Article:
Chego Chinatown

Choi opened Chego in Chinatown, bringing fast food rice bowls a more gourmet twist. Even in Chinatown, Choi never forgot his Korean roots, cooking the pork belly with kochujang, a spicy Korean paste. (eatchego.com)

By 10:30 p.m. on opening night at Chego, the crowds had thinned, enough so that late-to-the-party stragglers could walk up to the cashier at Roy Choi’s new Chinatown hub and immediately order the Beefy-T or Chubby Pork Belly rice bowls and easily find a spot at one of the picnic tables outside.
 
Earlier in the evening, the line of customers had extended all the way to the end of Far East Plaza, an open two-level Chinatown shopping mall on Broadway, which also houses Wing Hop Fung Ginseng and Pho 97, directly across the plaza from Chego.
 
Chego is tucked into a corner spot in the center of Far East Plaza on the ground floor and has a patio that serves as an en-plein-air dining room, dominated by a pretty light-strung tree and flanked by coin-operated kiddie rides. Choi, in black T-shirt and Dodgers hat, pointed to a spinning Winnie the Pooh ride that might fit a few (slender) adults and said, "I’m going to make that my private dining room."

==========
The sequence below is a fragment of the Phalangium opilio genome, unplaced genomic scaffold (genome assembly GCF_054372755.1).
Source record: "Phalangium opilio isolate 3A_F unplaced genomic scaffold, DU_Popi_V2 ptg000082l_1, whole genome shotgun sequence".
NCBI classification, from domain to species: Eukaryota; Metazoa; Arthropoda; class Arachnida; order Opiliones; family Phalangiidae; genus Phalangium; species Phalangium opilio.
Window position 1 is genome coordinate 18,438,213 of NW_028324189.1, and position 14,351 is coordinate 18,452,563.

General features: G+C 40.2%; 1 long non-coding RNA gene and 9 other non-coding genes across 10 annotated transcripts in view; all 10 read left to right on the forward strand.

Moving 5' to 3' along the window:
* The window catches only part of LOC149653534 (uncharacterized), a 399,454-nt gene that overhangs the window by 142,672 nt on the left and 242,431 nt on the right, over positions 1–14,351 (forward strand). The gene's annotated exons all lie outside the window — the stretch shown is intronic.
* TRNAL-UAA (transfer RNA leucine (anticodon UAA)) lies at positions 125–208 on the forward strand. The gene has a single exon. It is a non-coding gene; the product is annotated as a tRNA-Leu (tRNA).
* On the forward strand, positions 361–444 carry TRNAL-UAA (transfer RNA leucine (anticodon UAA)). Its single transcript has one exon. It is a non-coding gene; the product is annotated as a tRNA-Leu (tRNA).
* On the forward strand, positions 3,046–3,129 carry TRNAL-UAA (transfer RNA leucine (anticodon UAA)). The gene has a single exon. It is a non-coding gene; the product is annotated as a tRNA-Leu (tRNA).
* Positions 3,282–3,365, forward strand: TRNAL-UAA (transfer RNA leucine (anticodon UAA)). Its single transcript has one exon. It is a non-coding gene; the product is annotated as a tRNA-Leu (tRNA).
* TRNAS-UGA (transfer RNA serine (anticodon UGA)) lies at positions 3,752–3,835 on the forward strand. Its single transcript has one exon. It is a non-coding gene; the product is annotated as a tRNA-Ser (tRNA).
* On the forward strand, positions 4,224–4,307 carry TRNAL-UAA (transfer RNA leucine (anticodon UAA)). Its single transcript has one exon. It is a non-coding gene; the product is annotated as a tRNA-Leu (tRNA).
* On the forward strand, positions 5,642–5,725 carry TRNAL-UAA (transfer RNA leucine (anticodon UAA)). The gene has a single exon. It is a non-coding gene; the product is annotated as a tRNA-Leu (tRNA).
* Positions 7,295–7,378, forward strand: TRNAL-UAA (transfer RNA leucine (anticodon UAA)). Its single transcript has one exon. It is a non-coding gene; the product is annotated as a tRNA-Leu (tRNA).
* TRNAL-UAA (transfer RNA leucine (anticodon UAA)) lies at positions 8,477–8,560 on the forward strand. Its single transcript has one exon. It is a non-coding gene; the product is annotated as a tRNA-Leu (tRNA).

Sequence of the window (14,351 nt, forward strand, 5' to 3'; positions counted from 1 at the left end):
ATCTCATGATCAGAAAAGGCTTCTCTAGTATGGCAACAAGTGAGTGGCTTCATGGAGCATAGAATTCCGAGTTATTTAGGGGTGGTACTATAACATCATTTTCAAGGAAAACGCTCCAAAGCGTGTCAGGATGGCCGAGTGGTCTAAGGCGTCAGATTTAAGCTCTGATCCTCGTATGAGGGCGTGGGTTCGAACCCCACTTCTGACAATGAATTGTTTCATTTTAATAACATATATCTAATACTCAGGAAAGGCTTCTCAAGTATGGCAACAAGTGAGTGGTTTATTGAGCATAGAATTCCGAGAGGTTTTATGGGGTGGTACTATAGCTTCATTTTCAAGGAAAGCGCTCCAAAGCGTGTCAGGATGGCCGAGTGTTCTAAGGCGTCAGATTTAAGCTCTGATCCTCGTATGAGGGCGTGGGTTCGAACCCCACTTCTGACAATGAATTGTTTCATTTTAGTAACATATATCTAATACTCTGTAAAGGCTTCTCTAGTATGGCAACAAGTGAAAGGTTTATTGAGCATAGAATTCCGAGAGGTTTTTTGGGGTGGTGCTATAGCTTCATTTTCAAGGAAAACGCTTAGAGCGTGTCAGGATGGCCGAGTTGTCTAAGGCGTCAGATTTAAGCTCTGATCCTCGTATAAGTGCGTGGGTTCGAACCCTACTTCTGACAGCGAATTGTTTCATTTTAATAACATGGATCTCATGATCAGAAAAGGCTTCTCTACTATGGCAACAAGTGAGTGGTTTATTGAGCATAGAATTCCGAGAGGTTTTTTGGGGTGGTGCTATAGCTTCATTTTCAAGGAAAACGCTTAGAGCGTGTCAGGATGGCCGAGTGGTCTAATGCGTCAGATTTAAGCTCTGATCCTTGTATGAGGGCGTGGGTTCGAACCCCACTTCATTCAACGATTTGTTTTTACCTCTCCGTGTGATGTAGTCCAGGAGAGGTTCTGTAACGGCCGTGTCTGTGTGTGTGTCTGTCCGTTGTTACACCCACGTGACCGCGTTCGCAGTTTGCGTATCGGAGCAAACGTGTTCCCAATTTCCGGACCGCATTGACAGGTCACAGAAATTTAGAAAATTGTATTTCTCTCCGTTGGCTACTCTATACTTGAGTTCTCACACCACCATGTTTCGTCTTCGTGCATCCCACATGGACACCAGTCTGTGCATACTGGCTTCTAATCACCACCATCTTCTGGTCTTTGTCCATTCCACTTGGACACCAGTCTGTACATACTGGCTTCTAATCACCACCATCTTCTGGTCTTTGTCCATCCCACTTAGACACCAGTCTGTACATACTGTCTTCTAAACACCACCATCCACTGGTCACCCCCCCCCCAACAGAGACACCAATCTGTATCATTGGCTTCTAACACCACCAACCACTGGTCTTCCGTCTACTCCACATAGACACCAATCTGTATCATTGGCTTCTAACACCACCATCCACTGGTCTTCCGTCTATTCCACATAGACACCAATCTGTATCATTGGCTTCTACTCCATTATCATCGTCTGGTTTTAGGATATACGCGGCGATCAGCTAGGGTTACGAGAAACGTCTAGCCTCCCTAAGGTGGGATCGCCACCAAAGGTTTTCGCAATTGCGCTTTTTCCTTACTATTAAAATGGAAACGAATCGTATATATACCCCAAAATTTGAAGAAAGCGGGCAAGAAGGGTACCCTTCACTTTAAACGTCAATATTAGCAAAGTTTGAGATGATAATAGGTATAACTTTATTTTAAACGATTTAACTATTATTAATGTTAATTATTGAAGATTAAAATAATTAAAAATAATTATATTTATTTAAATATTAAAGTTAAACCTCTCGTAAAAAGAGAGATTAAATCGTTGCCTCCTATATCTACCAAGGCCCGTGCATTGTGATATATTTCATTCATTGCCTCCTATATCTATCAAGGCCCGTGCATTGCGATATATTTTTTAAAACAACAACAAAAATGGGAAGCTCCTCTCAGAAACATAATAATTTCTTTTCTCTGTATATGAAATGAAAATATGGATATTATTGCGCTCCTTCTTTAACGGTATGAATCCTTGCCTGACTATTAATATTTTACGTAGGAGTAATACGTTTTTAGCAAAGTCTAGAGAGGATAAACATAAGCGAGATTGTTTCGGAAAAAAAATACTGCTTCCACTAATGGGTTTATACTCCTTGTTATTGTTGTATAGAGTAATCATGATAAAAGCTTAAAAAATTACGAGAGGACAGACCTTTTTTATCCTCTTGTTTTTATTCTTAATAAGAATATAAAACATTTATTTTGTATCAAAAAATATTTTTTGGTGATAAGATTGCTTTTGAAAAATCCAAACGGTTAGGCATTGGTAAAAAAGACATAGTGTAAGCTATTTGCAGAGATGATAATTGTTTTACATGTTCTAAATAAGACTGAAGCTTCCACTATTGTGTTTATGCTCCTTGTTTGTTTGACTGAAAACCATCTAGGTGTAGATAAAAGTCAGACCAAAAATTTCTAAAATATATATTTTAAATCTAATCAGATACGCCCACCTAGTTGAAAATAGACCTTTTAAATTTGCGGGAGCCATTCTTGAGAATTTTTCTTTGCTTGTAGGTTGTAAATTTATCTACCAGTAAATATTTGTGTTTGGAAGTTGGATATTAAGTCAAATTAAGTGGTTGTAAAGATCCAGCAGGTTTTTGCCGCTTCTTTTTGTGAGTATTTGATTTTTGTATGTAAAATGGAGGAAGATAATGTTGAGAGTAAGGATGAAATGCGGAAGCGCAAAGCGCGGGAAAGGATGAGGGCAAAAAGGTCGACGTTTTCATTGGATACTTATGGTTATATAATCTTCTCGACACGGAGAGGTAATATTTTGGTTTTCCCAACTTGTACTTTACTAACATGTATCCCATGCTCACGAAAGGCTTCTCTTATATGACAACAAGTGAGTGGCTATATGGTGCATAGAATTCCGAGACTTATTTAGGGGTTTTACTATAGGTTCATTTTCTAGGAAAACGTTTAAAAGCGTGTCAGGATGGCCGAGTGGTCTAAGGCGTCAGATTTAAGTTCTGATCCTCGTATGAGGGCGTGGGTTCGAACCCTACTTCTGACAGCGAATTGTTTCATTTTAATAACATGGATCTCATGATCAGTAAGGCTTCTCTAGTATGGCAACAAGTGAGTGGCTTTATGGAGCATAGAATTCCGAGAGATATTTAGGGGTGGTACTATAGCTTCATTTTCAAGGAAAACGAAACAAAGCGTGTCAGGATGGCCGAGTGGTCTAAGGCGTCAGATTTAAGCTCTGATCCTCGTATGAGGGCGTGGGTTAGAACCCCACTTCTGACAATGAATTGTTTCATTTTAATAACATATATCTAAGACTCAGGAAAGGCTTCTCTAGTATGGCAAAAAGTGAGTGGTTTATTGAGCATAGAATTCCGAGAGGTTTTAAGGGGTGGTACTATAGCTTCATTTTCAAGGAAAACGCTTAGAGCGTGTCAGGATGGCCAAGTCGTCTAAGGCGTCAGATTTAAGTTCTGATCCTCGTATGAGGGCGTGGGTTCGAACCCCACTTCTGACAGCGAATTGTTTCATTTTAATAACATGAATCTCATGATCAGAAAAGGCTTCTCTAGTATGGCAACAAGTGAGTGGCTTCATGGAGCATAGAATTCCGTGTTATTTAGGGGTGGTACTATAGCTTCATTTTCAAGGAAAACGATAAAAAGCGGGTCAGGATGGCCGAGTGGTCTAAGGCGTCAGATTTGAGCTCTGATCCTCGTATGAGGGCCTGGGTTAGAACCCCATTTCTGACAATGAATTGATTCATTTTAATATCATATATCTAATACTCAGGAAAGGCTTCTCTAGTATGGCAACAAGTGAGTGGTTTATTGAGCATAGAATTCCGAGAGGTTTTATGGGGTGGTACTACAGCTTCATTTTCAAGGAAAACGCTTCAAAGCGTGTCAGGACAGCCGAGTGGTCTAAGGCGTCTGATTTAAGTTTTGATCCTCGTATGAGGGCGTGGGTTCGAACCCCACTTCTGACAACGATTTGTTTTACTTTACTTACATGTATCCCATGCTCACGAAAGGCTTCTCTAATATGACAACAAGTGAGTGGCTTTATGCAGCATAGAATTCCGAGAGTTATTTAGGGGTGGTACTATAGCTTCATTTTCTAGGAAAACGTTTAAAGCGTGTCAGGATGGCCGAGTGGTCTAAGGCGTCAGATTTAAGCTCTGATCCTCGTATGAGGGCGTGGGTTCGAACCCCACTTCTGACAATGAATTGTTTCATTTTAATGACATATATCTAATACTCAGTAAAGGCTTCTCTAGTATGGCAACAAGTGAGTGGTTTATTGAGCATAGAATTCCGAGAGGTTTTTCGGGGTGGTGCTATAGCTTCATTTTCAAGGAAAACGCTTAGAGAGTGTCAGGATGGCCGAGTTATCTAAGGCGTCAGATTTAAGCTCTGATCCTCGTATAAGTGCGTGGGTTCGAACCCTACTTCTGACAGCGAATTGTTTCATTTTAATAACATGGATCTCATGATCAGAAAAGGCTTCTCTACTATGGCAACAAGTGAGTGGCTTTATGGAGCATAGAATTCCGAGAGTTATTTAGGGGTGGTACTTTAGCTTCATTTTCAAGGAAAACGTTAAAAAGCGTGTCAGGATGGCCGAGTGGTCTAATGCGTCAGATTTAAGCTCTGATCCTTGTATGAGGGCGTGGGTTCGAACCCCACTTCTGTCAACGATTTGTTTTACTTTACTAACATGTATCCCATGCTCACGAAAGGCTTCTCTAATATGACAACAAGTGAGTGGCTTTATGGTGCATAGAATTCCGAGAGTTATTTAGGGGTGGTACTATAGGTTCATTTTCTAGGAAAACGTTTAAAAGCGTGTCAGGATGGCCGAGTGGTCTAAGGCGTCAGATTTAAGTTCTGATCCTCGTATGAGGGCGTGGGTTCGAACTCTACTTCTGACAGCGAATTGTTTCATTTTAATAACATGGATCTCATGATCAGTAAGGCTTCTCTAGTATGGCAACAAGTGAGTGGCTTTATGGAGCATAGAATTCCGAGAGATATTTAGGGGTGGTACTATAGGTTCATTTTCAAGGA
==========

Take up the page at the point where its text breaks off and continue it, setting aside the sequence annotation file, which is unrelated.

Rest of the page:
Diners ordered from a letter board menu and took numbers to their seats. Inside the diminutive space, there are a dozen or so red bar stools at counters. The walls are painted with a gray and chartreuse border that recalls '80s new wave album covers. But outside, a DJ on the mezzanine played a set heavy on 2 Chainz and ASAP Rocky. There were ping-pong tables up there too, but no late-night takers.
 
A young couple -- he in plaid and she sporting outsize eyeglasses -- at one of the al fresco tables finished off their Ooey Gooey Fries, beer battered French fries topped with sour cream sambal, Monterey Jack, cheddar and cotija cheese, chiles, cilantro and pickled garlic. They considered dessert, but the kitchen had run out of Sriracha Bars, a candy bar featuring crisped rice, caramel and Sriracha ganache.
 
Choi himself passed around free beer and enthused about his new location. "In most cities, Chinatown is perceived as kind of closed” to outsiders, he said, “but I think they’re just waiting for people to move in. Neighbors have brought by Buddhas and flowers. I’ve been so welcomed here."

727 N. Broadway, No. 117, Los Angeles, (323) 380-8680, www.eatchego.com.

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